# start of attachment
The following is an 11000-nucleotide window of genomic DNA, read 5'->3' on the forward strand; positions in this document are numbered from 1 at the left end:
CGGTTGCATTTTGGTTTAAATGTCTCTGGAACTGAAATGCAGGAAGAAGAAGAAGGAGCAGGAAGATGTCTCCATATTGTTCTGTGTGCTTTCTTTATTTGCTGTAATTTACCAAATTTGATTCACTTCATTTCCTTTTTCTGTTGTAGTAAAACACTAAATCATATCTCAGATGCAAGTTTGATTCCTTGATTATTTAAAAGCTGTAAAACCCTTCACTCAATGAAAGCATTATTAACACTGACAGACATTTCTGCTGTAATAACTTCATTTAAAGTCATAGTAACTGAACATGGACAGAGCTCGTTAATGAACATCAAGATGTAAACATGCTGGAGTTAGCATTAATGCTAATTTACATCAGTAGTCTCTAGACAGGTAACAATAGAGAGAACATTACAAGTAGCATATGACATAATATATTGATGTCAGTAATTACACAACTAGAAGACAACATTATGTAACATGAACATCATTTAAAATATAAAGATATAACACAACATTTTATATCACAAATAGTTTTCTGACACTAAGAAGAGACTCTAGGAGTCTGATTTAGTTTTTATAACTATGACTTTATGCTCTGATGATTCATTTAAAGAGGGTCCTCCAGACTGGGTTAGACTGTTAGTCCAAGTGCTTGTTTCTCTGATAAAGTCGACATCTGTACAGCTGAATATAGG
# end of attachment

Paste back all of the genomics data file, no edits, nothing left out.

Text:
The following is an 11000-nucleotide window of genomic DNA, read 5'->3' on the forward strand; positions in this document are numbered from 1 at the left end:
CGGTTGCATTTTGGTTTAAATGTCTCTGGAACTGAAATGCAGGAAGAAGAAGAAGGAGCAGGAAGATGTCTCCATATTGTTCTGTGTGCTTTCTTTATTTGCTGTAATTTACCAAATTTGATTCACTTCATTTCCTTTTTCTGTTGTAGTAAAACACTAAATCATATCTCAGATGCAAGTTTGATTCCTTGATTATTTAAAAGCTGTAAAACCCTTCACTCAATGAAAGCATTATTAACACTGACAGACATTTCTGCTGTAATAACTTCATTTAAAGTCATAGTAACTGAACATGGACAGAGCTCGTTAATGAACATCAAGATGTAAACATGCTGGAGTTAGCATTAATGCTAATTTACATCAGTAGTCTCTAGACAGGTAACAATAGAGAGAACATTACAAGTAGCATATGACATAATATATTGATGTCAGTAATTACACAACTAGAAGACAACATTATGTAACATGAACATCATTTAAAATATAAAGATATAACACAACATTTTATATCACAAATAGTTTTCTGACACTAAGAAGAGACTCTAGGAGTCTGATTTAGTTTTTATAACTATGACTTTATGCTCTGATGATTCATTTAAAGAGGGTCCTCCAGACTGGGTTAGACTGTTAGTCCAAGTGCTTGTTTCTCTGATAAAGTCGACATCTGTACAGCTGAATATAGG